Ed Murray, Mayor
1/9/2014 4:05:00 PM
Don Jordan (206) 386-4286
Kara Main-Hester (206) 386-4293
Katherine Schubert-Knapp (206) 684-0909
Julie Moore (206) 684-0909
Make a New Year’s resolution to protect your pets
Licensing your pets provides multiple benefits…and it’s the law in Seattle
The Seattle Animal Shelter has a suggestion for a New Year’s resolution that’s quick and easy to keep: make sure your pets are licensed and your contact information is up to date. Whether you just adopted a four-legged friend during the holiday season or added them to your family long ago, don’t neglect this essential type of protection for your dog or cat.
It is easy to assume that a pet license is included in the tags your pup or kitty is wearing, but this may not be the case. Though the Seattle Animal Shelter has a strong and growing network of over 40 licensing partner locations, many rescue organizations and veterinary offices do not currently provide Seattle pet licensing services. Luckily, purchasing a license is easy and inexpensive, and you can locate a licensing partner near you or even license online at http://www.seattle.gov/animal-shelter/license/purchase-or-renew-a-license.
Some pet owners may not be aware of pet licensing and its benefits. “We want dog and cat owners to know that a Seattle pet license is not only required by law, but also helps lost pets and directly supports the lifesaving work of our animal shelter,” says Seattle Animal Shelter Director Don Jordan.
Odin, a local Italian greyhound, can attest to the value of a license. After unexpectedly escaping his yard last summer, Odin was hit by a train in Magnolia and suffered several injuries, including a severed tail. Fortunately, a railroad employee contacted the Seattle Animal Shelter and Humane Law Enforcement officers were able to transport Odin to an emergency veterinary clinic. Thanks to Odin’s license tag and the information linked to it, officers were able to contact Odin’s family immediately so they could meet him at the clinic and take him home after treatment. In this case and so many others, a pet license helped reunite a lost pet with those who love him.
You can also feel great about licensing because licensing fees directly support the lifesaving work of our Seattle Animal Shelter, which boasts a more than 90 percent save rate. Additionally, licenses help get lost pets home faster, and this frees up space and resources that can be used to save more animals. Humane Law Enforcement Officers make every effort to return lost animals while still in the field, and pet licenses frequently enable shelter staff to assist the finders of lost animals with returning animals directly to their owners. In many cases, pet licenses help lost animals get home without a trip to the shelter.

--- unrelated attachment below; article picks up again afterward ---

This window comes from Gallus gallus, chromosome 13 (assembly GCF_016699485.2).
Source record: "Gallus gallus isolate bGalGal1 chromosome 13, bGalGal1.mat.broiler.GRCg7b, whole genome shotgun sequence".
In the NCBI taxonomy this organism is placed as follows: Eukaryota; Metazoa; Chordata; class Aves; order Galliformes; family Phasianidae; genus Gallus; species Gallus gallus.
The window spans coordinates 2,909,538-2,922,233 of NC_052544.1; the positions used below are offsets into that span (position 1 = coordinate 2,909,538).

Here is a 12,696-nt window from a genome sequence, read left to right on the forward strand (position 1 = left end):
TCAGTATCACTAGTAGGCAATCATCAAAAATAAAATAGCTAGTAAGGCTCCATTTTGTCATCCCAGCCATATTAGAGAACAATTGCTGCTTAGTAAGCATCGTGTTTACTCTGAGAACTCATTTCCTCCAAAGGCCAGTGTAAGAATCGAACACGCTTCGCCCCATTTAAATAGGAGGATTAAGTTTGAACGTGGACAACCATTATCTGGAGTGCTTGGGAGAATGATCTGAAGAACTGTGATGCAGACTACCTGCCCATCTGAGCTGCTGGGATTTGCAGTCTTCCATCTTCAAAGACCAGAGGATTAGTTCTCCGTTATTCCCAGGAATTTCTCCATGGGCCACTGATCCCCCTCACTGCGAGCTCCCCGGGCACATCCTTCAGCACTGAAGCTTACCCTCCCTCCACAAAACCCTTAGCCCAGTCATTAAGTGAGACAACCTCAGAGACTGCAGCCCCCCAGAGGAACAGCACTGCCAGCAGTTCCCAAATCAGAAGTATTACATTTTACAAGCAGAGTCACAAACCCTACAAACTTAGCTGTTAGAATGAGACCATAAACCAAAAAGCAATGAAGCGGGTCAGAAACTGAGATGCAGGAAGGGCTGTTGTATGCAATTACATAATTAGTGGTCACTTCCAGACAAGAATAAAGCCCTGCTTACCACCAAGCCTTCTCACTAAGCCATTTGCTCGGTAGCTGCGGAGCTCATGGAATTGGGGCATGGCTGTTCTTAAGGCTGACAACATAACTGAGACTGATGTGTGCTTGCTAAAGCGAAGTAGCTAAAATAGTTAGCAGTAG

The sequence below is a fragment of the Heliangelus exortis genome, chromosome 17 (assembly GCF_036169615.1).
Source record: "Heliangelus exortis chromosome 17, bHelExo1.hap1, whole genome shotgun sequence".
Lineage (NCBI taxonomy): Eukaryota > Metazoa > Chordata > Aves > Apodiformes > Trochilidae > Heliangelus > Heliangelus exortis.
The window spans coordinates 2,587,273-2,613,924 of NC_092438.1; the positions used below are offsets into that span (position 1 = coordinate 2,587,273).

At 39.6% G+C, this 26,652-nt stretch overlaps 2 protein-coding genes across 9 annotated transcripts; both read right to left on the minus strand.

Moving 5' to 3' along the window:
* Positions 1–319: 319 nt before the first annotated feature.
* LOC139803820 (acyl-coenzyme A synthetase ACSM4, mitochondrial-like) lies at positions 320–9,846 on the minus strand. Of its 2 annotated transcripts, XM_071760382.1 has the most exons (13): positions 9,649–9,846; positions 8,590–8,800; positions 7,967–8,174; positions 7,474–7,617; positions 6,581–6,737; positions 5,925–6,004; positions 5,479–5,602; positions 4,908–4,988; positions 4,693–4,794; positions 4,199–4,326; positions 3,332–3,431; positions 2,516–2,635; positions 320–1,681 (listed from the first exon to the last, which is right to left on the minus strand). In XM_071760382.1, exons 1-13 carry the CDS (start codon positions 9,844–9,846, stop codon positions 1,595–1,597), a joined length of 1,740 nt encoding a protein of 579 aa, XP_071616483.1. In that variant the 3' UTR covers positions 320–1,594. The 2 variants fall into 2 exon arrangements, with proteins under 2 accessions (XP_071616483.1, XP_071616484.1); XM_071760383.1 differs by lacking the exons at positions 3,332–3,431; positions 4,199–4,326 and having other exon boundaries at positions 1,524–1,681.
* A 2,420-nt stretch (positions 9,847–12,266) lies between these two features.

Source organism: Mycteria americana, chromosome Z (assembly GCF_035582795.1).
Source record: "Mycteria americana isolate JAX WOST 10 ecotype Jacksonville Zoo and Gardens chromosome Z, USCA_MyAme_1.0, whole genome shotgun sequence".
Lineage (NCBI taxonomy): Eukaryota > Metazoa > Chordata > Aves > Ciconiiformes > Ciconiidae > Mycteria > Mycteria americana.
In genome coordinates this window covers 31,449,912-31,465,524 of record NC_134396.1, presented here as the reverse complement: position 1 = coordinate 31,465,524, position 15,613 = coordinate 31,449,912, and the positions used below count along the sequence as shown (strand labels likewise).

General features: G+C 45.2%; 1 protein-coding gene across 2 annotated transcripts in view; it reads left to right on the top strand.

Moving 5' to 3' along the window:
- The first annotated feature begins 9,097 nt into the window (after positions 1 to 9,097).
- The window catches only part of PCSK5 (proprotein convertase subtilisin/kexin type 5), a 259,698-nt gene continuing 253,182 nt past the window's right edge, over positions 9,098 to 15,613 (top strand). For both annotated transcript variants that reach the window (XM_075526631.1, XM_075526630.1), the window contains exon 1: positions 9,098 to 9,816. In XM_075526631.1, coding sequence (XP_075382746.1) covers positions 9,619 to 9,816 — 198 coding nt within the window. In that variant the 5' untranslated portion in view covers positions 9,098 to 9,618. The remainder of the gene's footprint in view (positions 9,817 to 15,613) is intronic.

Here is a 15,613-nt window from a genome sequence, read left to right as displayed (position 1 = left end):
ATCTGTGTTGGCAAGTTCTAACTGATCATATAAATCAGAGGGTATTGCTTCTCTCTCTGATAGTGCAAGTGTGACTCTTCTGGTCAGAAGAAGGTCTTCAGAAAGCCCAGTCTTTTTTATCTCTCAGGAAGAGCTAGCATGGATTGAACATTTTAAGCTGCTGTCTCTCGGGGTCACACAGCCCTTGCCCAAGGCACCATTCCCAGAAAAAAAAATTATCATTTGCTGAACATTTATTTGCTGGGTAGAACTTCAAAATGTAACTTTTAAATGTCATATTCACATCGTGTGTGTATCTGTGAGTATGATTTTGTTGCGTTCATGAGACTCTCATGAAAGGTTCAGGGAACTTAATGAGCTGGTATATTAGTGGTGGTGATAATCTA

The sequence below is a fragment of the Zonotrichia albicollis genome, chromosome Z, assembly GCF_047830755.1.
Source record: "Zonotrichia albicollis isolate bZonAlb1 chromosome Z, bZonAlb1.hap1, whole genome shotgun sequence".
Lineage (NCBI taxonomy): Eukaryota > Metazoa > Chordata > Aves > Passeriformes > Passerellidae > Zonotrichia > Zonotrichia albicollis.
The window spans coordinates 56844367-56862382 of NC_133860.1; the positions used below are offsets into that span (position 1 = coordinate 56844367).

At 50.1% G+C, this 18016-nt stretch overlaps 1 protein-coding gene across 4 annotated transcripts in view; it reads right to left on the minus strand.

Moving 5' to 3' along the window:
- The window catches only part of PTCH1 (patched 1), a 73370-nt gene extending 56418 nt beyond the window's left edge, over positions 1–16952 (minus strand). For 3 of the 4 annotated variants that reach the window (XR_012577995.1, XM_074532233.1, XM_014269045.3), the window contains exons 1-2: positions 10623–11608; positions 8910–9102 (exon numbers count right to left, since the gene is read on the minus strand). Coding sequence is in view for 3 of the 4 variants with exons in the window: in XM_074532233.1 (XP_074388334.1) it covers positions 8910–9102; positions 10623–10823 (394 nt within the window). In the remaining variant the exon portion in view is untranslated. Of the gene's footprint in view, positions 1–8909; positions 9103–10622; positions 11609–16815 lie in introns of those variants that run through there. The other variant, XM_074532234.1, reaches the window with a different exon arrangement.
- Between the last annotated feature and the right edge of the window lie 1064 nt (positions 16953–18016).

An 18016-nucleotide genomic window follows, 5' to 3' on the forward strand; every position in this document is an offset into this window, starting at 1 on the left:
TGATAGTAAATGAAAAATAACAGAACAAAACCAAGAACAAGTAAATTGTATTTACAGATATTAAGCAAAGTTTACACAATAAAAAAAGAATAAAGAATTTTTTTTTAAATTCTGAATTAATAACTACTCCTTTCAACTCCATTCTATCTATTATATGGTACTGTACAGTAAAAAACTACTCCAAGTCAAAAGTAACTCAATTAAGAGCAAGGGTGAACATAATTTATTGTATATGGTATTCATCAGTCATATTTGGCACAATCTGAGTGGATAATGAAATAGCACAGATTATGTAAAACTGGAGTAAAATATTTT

An up-to-date license can also save pet owners from a $125 citation, as pet licensing is required by Seattle Municipal Code Section 9.25.050. You can avoid a fine by licensing your dog or cat for as little as $27-37 for two years (or a discounted provisional tag for a pup or kitten too young to be spayed or neutered yet), and know that your money will not only provide protection for your pet, but will also directly support the Seattle Animal Shelter’s many services including Humane Law Enforcement and its Low Cost Spay and Neuter Clinic.
To learn more and purchase or renew your pet’s license, please visit www.seattleanimalshelter.org. You can also license in person at the Seattle Animal Shelter’s Pet Licensing Office, located on the lower level of 2015 15th Ave. W., or by phone: (206) 386-4262. Office hours are Wednesday through Sunday from noon to 6 p.m. If you are a veterinary clinic or pet-oriented business interested in becoming a license sales partner, email Melissa.Warner@seattle.gov.